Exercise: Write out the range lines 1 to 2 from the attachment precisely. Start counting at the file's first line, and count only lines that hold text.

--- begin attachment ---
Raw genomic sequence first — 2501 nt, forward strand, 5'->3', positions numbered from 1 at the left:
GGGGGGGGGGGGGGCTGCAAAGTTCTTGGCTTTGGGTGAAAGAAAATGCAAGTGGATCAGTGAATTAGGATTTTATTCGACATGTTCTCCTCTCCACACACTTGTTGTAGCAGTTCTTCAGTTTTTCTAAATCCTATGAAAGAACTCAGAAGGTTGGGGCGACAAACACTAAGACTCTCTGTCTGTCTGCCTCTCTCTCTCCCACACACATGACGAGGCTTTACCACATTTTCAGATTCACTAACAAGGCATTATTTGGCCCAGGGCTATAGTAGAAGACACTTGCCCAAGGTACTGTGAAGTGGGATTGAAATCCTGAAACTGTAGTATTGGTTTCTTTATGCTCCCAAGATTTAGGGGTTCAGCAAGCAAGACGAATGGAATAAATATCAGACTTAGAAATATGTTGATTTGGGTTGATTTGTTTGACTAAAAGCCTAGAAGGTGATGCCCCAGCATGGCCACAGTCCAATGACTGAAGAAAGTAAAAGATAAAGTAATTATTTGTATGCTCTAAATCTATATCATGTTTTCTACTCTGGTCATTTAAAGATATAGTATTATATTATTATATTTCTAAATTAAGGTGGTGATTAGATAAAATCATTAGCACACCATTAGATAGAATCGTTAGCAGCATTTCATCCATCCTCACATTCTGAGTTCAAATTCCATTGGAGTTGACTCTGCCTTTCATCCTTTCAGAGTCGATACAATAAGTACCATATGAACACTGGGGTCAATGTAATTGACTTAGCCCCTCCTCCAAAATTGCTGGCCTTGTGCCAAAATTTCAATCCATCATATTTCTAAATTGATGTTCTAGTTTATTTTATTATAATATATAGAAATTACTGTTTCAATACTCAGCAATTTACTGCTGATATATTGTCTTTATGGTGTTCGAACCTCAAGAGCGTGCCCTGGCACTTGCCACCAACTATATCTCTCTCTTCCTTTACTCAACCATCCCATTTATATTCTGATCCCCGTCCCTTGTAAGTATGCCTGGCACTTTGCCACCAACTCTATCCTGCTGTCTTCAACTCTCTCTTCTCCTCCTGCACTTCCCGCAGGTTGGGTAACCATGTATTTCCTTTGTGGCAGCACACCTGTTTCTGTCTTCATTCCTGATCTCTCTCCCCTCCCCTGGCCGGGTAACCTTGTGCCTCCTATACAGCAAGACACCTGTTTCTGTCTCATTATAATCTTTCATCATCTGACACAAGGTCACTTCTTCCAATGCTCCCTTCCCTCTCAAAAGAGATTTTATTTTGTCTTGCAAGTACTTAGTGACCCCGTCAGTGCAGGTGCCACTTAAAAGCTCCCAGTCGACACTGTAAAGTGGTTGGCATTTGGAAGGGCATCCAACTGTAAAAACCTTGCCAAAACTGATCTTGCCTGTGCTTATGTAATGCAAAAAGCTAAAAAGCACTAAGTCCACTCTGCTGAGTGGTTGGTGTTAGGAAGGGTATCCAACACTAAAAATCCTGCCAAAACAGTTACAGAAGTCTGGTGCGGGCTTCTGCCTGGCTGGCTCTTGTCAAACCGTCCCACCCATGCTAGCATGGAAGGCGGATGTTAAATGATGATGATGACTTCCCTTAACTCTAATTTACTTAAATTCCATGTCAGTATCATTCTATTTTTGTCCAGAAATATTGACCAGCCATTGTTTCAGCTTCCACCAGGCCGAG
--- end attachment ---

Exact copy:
Raw genomic sequence first — 2501 nt, forward strand, 5'->3', positions numbered from 1 at the left:
GGGGGGGGGGGGGGCTGCAAAGTTCTTGGCTTTGGGTGAAAGAAAATGCAAGTGGATCAGTGAATTAGGATTTTATTCGACATGTTCTCCTCTCCACACACTTGTTGTAGCAGTTCTTCAGTTTTTCTAAATCCTATGAAAGAACTCAGAAGGTTGGGGCGACAAACACTAAGACTCTCTGTCTGTCTGCCTCTCTCTCTCCCACACACATGACGAGGCTTTACCACATTTTCAGATTCACTAACAAGGCATTATTTGGCCCAGGGCTATAGTAGAAGACACTTGCCCAAGGTACTGTGAAGTGGGATTGAAATCCTGAAACTGTAGTATTGGTTTCTTTATGCTCCCAAGATTTAGGGGTTCAGCAAGCAAGACGAATGGAATAAATATCAGACTTAGAAATATGTTGATTTGGGTTGATTTGTTTGACTAAAAGCCTAGAAGGTGATGCCCCAGCATGGCCACAGTCCAATGACTGAAGAAAGTAAAAGATAAAGTAATTATTTGTATGCTCTAAATCTATATCATGTTTTCTACTCTGGTCATTTAAAGATATAGTATTATATTATTATATTTCTAAATTAAGGTGGTGATTAGATAAAATCATTAGCACACCATTAGATAGAATCGTTAGCAGCATTTCATCCATCCTCACATTCTGAGTTCAAATTCCATTGGAGTTGACTCTGCCTTTCATCCTTTCAGAGTCGATACAATAAGTACCATATGAACACTGGGGTCAATGTAATTGACTTAGCCCCTCCTCCAAAATTGCTGGCCTTGTGCCAAAATTTCAATCCATCATATTTCTAAATTGATGTTCTAGTTTATTTTATTATAATATATAGAAATTACTGTTTCAATACTCAGCAATTTACTGCTGATATATTGTCTTTATGGTGTTCGAACCTCAAGAGCGTGCCCTGGCACTTGCCACCAACTATATCTCTCTCTTCCTTTACTCAACCATCCCATTTATATTCTGATCCCCGTCCCTTGTAAGTATGCCTGGCACTTTGCCACCAACTCTATCCTGCTGTCTTCAACTCTCTCTTCTCCTCCTGCACTTCCCGCAGGTTGGGTAACCATGTATTTCCTTTGTGGCAGCACACCTGTTTCTGTCTTCATTCCTGATCTCTCTCCCCTCCCCTGGCCGGGTAACCTTGTGCCTCCTATACAGCAAGACACCTGTTTCTGTCTCATTATAATCTTTCATCATCTGACACAAGGTCACTTCTTCCAATGCTCCCTTCCCTCTCAAAAGAGATTTTATTTTGTCTTGCAAGTACTTAGTGACCCCGTCAGTGCAGGTGCCACTTAAAAGCTCCCAGTCGACACTGTAAAGTGGTTGGCATTTGGAAGGGCATCCAACTGTAAAAACCTTGCCAAAACTGATCTTGCCTGTGCTTATGTAATGCAAAAAGCTAAAAAGCACTAAGTCCACTCTGCTGAGTGGTTGGTGTTAGGAAGGGTATCCAACACTAAAAATCCTGCCAAAACAGTTACAGAAGTCTGGTGCGGGCTTCTGCCTGGCTGGCTCTTGTCAAACCGTCCCACCCATGCTAGCATGGAAGGCGGATGTTAAATGATGATGATGACTTCCCTTAACTCTAATTTACTTAAATTCCATGTCAGTATCATTCTATTTTTGTCCAGAAATATTGACCAGCCATTGTTTCAGCTTCCACCAGGCCGAG